Supporting the vast bulk of South America is a great wedge of continent called Patagonia. Here, at the southern tip of Argentina and Chile, giant waves, born on the shores of Antarctica, assault wild rocky beaches. Clusters of black and white penguins pitch and porpoise in the roiling surf and then shuffle ashore. Here also, great tracts of grasslands, brightened with colourful patches of wildflowers, sweep beneath immense cerulean skies and nurture exotic creatures with exotic names such as gauanaco, rhea, tinamou, huemul and mara. And above it all rise the chiselled flanks of the mighty Andes and the windswept wings of the largest flying creature on earth, the magnificent Andean condor. One of the great scenic spectacles in Patagonia is Fitz Roy Massif, in Parque National Los Glaciares in southern Argentina. Seeing that cluster of peaks for the first time, most people are deeply impressed by their raw jaggedness and the steepness of their granite flanks. The indigenous people called Fitzroy "the smoking mountain" because of the mantle of cloud that often enshrouds its summit.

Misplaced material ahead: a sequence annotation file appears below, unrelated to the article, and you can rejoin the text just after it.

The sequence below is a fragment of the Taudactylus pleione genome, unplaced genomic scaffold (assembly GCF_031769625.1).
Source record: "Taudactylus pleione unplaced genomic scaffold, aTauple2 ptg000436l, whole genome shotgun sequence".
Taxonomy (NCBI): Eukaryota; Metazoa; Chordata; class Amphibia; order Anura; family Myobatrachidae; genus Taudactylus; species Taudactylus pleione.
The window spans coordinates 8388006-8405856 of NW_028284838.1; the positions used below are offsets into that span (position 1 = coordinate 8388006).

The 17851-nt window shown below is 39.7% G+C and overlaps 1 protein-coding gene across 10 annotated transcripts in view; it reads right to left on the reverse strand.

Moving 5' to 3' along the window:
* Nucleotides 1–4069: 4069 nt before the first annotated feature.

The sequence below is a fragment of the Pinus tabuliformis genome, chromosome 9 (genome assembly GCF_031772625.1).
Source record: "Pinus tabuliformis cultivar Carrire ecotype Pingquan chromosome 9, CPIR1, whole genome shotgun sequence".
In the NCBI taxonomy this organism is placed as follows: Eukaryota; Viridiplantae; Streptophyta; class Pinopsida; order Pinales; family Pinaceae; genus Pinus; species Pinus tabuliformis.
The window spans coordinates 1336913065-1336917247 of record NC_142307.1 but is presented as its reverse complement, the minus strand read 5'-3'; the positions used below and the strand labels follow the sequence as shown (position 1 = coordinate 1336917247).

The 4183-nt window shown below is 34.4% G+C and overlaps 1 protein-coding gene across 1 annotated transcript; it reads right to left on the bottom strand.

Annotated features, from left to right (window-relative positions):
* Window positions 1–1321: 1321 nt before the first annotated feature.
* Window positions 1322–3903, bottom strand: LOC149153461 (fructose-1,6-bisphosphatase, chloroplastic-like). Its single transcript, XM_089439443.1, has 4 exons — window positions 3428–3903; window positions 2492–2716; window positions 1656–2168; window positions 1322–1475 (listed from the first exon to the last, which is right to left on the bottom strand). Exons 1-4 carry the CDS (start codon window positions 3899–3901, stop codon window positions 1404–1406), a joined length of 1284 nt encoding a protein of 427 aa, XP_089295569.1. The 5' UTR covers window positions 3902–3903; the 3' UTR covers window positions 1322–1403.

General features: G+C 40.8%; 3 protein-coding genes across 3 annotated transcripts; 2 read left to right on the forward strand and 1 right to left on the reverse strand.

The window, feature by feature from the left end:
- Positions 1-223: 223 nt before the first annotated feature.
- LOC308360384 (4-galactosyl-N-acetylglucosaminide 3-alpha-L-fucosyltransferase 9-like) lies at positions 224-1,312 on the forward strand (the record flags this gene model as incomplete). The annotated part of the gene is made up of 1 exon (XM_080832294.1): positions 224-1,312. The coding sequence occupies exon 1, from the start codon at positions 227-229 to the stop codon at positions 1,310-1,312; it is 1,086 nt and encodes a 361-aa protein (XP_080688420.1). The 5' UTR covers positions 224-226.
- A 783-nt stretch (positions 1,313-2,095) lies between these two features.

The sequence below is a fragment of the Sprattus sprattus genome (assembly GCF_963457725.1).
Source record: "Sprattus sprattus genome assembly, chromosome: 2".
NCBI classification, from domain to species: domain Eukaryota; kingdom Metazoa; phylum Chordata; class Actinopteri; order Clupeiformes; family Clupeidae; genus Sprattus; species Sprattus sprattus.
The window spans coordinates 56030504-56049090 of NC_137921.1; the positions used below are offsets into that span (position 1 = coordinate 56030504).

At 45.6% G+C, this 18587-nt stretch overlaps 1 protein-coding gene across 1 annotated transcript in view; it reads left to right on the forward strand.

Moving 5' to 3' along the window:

Easter Island Extension
No other island in the Pacific has generated the historical excitement, ecological speculation and strong tourism interest of Easter Island. The island's iconic stone heads, averaging four metres in height and 12 tonnes in weight, are recognized the world over. The story of how ancient Polynesians colonized this isolated speck of land, thrived, and then succumbed to environment collapse offers a fascinating glimpse at humanity and a poignant travel experience. It's little wonder that Easter Island is frequently listed by travel magazines as one of the 'must-see' destinations in the world.